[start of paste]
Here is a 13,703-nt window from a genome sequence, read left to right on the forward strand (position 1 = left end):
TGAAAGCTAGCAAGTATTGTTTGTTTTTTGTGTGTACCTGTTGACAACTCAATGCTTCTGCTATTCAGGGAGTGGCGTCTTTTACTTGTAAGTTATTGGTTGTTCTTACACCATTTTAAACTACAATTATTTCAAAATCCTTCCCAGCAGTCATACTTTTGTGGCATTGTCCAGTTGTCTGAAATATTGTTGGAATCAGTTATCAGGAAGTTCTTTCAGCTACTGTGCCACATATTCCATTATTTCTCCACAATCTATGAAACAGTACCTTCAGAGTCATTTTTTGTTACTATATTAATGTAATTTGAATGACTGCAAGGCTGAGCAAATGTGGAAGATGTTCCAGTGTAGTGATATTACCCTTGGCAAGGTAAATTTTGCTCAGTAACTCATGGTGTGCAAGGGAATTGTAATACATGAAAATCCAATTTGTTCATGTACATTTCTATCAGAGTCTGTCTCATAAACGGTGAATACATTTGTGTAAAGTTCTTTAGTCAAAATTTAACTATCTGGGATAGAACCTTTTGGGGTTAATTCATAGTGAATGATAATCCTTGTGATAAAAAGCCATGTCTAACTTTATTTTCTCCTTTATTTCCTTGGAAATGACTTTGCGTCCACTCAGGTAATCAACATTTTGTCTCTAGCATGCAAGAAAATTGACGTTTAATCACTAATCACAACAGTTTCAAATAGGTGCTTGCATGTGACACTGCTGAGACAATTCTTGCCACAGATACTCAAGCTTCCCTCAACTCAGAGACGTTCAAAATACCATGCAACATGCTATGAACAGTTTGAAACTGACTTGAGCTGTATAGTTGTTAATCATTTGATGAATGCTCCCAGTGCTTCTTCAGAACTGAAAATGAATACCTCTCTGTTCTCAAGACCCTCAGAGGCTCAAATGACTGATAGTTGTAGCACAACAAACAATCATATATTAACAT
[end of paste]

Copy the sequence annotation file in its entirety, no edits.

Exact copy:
Here is a 13,703-nt window from a genome sequence, read left to right on the forward strand (position 1 = left end):
TGAAAGCTAGCAAGTATTGTTTGTTTTTTGTGTGTACCTGTTGACAACTCAATGCTTCTGCTATTCAGGGAGTGGCGTCTTTTACTTGTAAGTTATTGGTTGTTCTTACACCATTTTAAACTACAATTATTTCAAAATCCTTCCCAGCAGTCATACTTTTGTGGCATTGTCCAGTTGTCTGAAATATTGTTGGAATCAGTTATCAGGAAGTTCTTTCAGCTACTGTGCCACATATTCCATTATTTCTCCACAATCTATGAAACAGTACCTTCAGAGTCATTTTTTGTTACTATATTAATGTAATTTGAATGACTGCAAGGCTGAGCAAATGTGGAAGATGTTCCAGTGTAGTGATATTACCCTTGGCAAGGTAAATTTTGCTCAGTAACTCATGGTGTGCAAGGGAATTGTAATACATGAAAATCCAATTTGTTCATGTACATTTCTATCAGAGTCTGTCTCATAAACGGTGAATACATTTGTGTAAAGTTCTTTAGTCAAAATTTAACTATCTGGGATAGAACCTTTTGGGGTTAATTCATAGTGAATGATAATCCTTGTGATAAAAAGCCATGTCTAACTTTATTTTCTCCTTTATTTCCTTGGAAATGACTTTGCGTCCACTCAGGTAATCAACATTTTGTCTCTAGCATGCAAGAAAATTGACGTTTAATCACTAATCACAACAGTTTCAAATAGGTGCTTGCATGTGACACTGCTGAGACAATTCTTGCCACAGATACTCAAGCTTCCCTCAACTCAGAGACGTTCAAAATACCATGCAACATGCTATGAACAGTTTGAAACTGACTTGAGCTGTATAGTTGTTAATCATTTGATGAATGCTCCCAGTGCTTCTTCAGAACTGAAAATGAATACCTCTCTGTTCTCAAGACCCTCAGAGGCTCAAATGACTGATAGTTGTAGCACAACAAACAATCATATATTAACAT